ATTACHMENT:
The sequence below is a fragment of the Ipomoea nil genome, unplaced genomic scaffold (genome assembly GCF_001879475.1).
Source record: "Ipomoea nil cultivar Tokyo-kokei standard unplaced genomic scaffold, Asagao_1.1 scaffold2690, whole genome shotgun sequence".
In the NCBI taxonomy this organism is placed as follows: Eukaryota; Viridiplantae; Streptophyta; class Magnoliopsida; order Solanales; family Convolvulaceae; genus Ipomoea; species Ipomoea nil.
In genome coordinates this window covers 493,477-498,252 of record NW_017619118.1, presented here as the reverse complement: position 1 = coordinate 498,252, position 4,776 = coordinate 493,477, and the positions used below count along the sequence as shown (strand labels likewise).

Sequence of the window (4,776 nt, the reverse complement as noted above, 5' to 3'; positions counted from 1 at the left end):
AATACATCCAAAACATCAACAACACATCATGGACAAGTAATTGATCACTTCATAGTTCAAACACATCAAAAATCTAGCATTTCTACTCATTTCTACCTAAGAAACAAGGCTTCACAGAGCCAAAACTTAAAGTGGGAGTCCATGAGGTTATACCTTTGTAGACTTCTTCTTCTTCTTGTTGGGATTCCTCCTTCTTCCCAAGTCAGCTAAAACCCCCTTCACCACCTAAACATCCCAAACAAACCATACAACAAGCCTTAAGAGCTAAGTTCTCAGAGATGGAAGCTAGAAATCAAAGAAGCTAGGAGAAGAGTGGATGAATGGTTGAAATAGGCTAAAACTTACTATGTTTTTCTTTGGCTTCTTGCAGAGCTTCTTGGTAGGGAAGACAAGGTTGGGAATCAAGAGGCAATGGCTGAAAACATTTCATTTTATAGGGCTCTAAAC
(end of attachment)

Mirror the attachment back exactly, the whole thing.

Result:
The sequence below is a fragment of the Ipomoea nil genome, unplaced genomic scaffold (genome assembly GCF_001879475.1).
Source record: "Ipomoea nil cultivar Tokyo-kokei standard unplaced genomic scaffold, Asagao_1.1 scaffold2690, whole genome shotgun sequence".
In the NCBI taxonomy this organism is placed as follows: Eukaryota; Viridiplantae; Streptophyta; class Magnoliopsida; order Solanales; family Convolvulaceae; genus Ipomoea; species Ipomoea nil.
In genome coordinates this window covers 493,477-498,252 of record NW_017619118.1, presented here as the reverse complement: position 1 = coordinate 498,252, position 4,776 = coordinate 493,477, and the positions used below count along the sequence as shown (strand labels likewise).

Sequence of the window (4,776 nt, the reverse complement as noted above, 5' to 3'; positions counted from 1 at the left end):
AATACATCCAAAACATCAACAACACATCATGGACAAGTAATTGATCACTTCATAGTTCAAACACATCAAAAATCTAGCATTTCTACTCATTTCTACCTAAGAAACAAGGCTTCACAGAGCCAAAACTTAAAGTGGGAGTCCATGAGGTTATACCTTTGTAGACTTCTTCTTCTTCTTGTTGGGATTCCTCCTTCTTCCCAAGTCAGCTAAAACCCCCTTCACCACCTAAACATCCCAAACAAACCATACAACAAGCCTTAAGAGCTAAGTTCTCAGAGATGGAAGCTAGAAATCAAAGAAGCTAGGAGAAGAGTGGATGAATGGTTGAAATAGGCTAAAACTTACTATGTTTTTCTTTGGCTTCTTGCAGAGCTTCTTGGTAGGGAAGACAAGGTTGGGAATCAAGAGGCAATGGCTGAAAACATTTCATTTTATAGGGCTCTAAAC